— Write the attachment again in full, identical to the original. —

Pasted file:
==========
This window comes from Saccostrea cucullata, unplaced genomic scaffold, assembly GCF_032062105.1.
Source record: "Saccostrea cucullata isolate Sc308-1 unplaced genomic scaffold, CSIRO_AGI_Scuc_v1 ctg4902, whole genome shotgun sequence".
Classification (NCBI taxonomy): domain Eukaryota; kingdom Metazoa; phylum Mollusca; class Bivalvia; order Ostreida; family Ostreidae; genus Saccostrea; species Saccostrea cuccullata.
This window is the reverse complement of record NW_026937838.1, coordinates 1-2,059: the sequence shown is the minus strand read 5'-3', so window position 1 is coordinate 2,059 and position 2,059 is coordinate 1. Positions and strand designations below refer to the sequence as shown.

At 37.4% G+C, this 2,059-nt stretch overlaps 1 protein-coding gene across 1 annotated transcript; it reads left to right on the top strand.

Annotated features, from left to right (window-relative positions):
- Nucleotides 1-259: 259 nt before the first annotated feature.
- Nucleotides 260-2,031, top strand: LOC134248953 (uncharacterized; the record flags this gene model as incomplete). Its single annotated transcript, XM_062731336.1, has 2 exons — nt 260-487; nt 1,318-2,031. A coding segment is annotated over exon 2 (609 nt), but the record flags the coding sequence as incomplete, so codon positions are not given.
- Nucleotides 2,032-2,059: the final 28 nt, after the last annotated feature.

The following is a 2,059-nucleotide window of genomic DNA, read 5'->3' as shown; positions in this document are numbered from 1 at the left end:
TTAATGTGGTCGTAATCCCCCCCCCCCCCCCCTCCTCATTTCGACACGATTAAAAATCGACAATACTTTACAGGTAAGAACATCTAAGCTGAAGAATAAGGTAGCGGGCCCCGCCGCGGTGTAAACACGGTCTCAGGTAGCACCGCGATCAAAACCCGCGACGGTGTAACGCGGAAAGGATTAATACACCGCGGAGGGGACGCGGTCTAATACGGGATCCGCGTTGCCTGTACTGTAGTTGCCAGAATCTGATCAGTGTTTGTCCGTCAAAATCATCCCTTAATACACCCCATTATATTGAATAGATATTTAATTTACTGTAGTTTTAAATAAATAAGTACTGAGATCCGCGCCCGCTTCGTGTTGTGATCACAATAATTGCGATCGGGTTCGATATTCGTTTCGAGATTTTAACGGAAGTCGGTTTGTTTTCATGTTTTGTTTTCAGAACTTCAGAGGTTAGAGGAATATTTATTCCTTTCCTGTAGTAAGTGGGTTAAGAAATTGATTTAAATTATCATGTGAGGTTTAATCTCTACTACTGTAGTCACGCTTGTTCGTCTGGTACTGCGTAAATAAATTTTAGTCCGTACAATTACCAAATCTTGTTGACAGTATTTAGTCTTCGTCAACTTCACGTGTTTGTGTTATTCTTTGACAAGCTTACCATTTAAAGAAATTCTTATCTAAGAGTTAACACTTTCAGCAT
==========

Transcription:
This window comes from Saccostrea cucullata, unplaced genomic scaffold, assembly GCF_032062105.1.
Source record: "Saccostrea cucullata isolate Sc308-1 unplaced genomic scaffold, CSIRO_AGI_Scuc_v1 ctg4902, whole genome shotgun sequence".
Classification (NCBI taxonomy): domain Eukaryota; kingdom Metazoa; phylum Mollusca; class Bivalvia; order Ostreida; family Ostreidae; genus Saccostrea; species Saccostrea cuccullata.
This window is the reverse complement of record NW_026937838.1, coordinates 1-2,059: the sequence shown is the minus strand read 5'-3', so window position 1 is coordinate 2,059 and position 2,059 is coordinate 1. Positions and strand designations below refer to the sequence as shown.

At 37.4% G+C, this 2,059-nt stretch overlaps 1 protein-coding gene across 1 annotated transcript; it reads left to right on the top strand.

Annotated features, from left to right (window-relative positions):
- Nucleotides 1-259: 259 nt before the first annotated feature.
- Nucleotides 260-2,031, top strand: LOC134248953 (uncharacterized; the record flags this gene model as incomplete). Its single annotated transcript, XM_062731336.1, has 2 exons — nt 260-487; nt 1,318-2,031. A coding segment is annotated over exon 2 (609 nt), but the record flags the coding sequence as incomplete, so codon positions are not given.
- Nucleotides 2,032-2,059: the final 28 nt, after the last annotated feature.

The following is a 2,059-nucleotide window of genomic DNA, read 5'->3' as shown; positions in this document are numbered from 1 at the left end:
TTAATGTGGTCGTAATCCCCCCCCCCCCCCCCTCCTCATTTCGACACGATTAAAAATCGACAATACTTTACAGGTAAGAACATCTAAGCTGAAGAATAAGGTAGCGGGCCCCGCCGCGGTGTAAACACGGTCTCAGGTAGCACCGCGATCAAAACCCGCGACGGTGTAACGCGGAAAGGATTAATACACCGCGGAGGGGACGCGGTCTAATACGGGATCCGCGTTGCCTGTACTGTAGTTGCCAGAATCTGATCAGTGTTTGTCCGTCAAAATCATCCCTTAATACACCCCATTATATTGAATAGATATTTAATTTACTGTAGTTTTAAATAAATAAGTACTGAGATCCGCGCCCGCTTCGTGTTGTGATCACAATAATTGCGATCGGGTTCGATATTCGTTTCGAGATTTTAACGGAAGTCGGTTTGTTTTCATGTTTTGTTTTCAGAACTTCAGAGGTTAGAGGAATATTTATTCCTTTCCTGTAGTAAGTGGGTTAAGAAATTGATTTAAATTATCATGTGAGGTTTAATCTCTACTACTGTAGTCACGCTTGTTCGTCTGGTACTGCGTAAATAAATTTTAGTCCGTACAATTACCAAATCTTGTTGACAGTATTTAGTCTTCGTCAACTTCACGTGTTTGTGTTATTCTTTGACAAGCTTACCATTTAAAGAAATTCTTATCTAAGAGTTAACACTTTCAGCAT